Just the Facts: "Electoral College Vs. National Popular Vote"

FACT 1 - LD 816, "An Act To Implement the National Popular Vote for President of the United States" is sponsored by Senate President Troy Jackson (D).

This bill seeks to nullify the Electoral College by entering Maine into an “interstate compact,” binding Maine’s 4 Presidential Electoral Votes to the so-called “National Popular Vote.”

If passed, this law would go into effect once a number of states representing a majority of the 538 Presidential Electors join the compact.

Currently, 11 states and the District of Columbia have entered the interstate compact, accounting 172 electoral votes (32% of total electoral votes), including:

California (55), New York (29), Illinois (20), New Jersey (14), Washington (12), Massachusetts (11), Maryland (10), Connecticut (7), Rhode Island (4), Hawaii (4), Vermont (3) and Washington, D.C. (3)

Legislation to join the compact is pending in 17 additional states, accounting for an additional 167 electoral votes (31% of total electoral votes), including:

Florida (29), Ohio (18) Georgia (16), North Carolina (15), Indiana (11), Arizona (11), Minnesota (10), Colorado (9), South Carolina (9), Oregon (7), Nevada (6), Kansas (6), New Mexico (5), Maine (4), New Hampshire (4), Idaho (4) and Delaware (3).

If passed in enough states this year, NPV could be put into effect for the 2020 Presidential Election.

FACT 2 - The Electoral College ensures small states (like Maine) have a voice in the election of US Presidents.

As a small population state, Maine represents 0.4% of the national population, but 0.74% of the Electoral College.

A National Popular Vote system would cut Maine’s voting power in nearly half and primarily benefit large population states like California, New York and Texas.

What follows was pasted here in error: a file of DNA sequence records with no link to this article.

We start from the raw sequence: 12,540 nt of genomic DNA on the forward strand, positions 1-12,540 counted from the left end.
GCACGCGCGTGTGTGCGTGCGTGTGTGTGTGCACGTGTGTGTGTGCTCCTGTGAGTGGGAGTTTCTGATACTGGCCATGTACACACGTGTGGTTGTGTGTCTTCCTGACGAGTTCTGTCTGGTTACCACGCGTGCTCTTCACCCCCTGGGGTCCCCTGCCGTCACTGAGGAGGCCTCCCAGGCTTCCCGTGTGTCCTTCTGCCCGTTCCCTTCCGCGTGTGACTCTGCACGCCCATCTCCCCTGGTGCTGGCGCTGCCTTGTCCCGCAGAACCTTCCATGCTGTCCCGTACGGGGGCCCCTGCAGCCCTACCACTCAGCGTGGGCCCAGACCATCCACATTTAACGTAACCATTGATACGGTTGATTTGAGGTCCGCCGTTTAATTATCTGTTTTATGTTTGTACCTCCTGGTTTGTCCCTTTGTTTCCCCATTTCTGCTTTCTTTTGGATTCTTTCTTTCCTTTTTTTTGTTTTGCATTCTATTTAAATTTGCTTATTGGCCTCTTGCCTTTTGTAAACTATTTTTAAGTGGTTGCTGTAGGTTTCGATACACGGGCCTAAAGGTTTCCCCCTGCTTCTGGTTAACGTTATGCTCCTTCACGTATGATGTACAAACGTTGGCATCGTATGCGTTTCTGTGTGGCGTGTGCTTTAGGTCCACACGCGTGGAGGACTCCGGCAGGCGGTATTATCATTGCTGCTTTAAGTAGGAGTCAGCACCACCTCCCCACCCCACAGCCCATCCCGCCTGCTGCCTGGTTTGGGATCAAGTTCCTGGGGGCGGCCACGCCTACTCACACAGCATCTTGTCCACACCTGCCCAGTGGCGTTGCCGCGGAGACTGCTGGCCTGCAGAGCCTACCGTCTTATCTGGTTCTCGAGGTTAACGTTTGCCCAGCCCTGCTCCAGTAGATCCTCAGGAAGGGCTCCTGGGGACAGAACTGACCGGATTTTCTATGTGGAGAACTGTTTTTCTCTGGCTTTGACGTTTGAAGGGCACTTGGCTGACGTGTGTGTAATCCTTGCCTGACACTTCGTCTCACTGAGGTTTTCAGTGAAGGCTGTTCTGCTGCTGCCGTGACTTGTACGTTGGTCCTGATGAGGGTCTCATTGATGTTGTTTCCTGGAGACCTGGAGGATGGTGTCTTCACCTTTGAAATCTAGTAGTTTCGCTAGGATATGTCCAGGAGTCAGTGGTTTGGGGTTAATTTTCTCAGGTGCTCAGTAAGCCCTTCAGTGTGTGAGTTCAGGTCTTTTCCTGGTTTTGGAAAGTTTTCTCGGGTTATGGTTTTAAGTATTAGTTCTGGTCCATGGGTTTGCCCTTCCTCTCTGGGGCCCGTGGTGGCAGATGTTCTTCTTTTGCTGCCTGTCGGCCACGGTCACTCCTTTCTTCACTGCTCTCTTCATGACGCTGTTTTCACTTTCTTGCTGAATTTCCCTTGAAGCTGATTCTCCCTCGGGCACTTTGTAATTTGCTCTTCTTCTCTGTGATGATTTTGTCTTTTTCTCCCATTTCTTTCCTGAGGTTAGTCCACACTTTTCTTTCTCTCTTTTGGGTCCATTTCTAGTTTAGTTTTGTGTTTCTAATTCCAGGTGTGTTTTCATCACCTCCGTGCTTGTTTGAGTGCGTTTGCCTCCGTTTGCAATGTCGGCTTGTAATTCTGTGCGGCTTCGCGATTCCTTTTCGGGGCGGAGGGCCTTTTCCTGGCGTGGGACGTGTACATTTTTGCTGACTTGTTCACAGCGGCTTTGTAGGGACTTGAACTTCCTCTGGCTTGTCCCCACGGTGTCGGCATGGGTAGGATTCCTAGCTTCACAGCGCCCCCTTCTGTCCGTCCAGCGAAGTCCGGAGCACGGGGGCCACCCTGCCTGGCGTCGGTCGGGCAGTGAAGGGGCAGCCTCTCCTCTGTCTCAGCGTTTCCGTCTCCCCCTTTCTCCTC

FACT 3 - A National Popular Vote fails the standard of “one person, one vote” because there are no universal standards for voting across all 50 states.

Qualifications for Voters: There is no universal standard for who can vote.

- In some states (like Maine) convicted felons are allowed to vote (even while serving in prison), while in other states (like Iowa) they lose their voting rights for life.

- Meanwhile, states like Oregon and Hawaii have proposed lowering the voting age to 16 years old, while the rest of the states maintain the voting age at 18 years old.

Methodology for Voting: There is no universal standard for how people vote.

- Some states (like Oregon) require people to vote by mail, while most states (like Maine) allow people to vote in person on Election Day.

Most states (like Wisconsin) require voters to present identification to vote, while others (like Maine) do not.

- Some states (like Maine) allow same-day voter registration, while other states (like Florida) do not.

FACT 4 - The Electoral College protects against voter fraud, whereas a National Popular vote system would increase potential for corruption.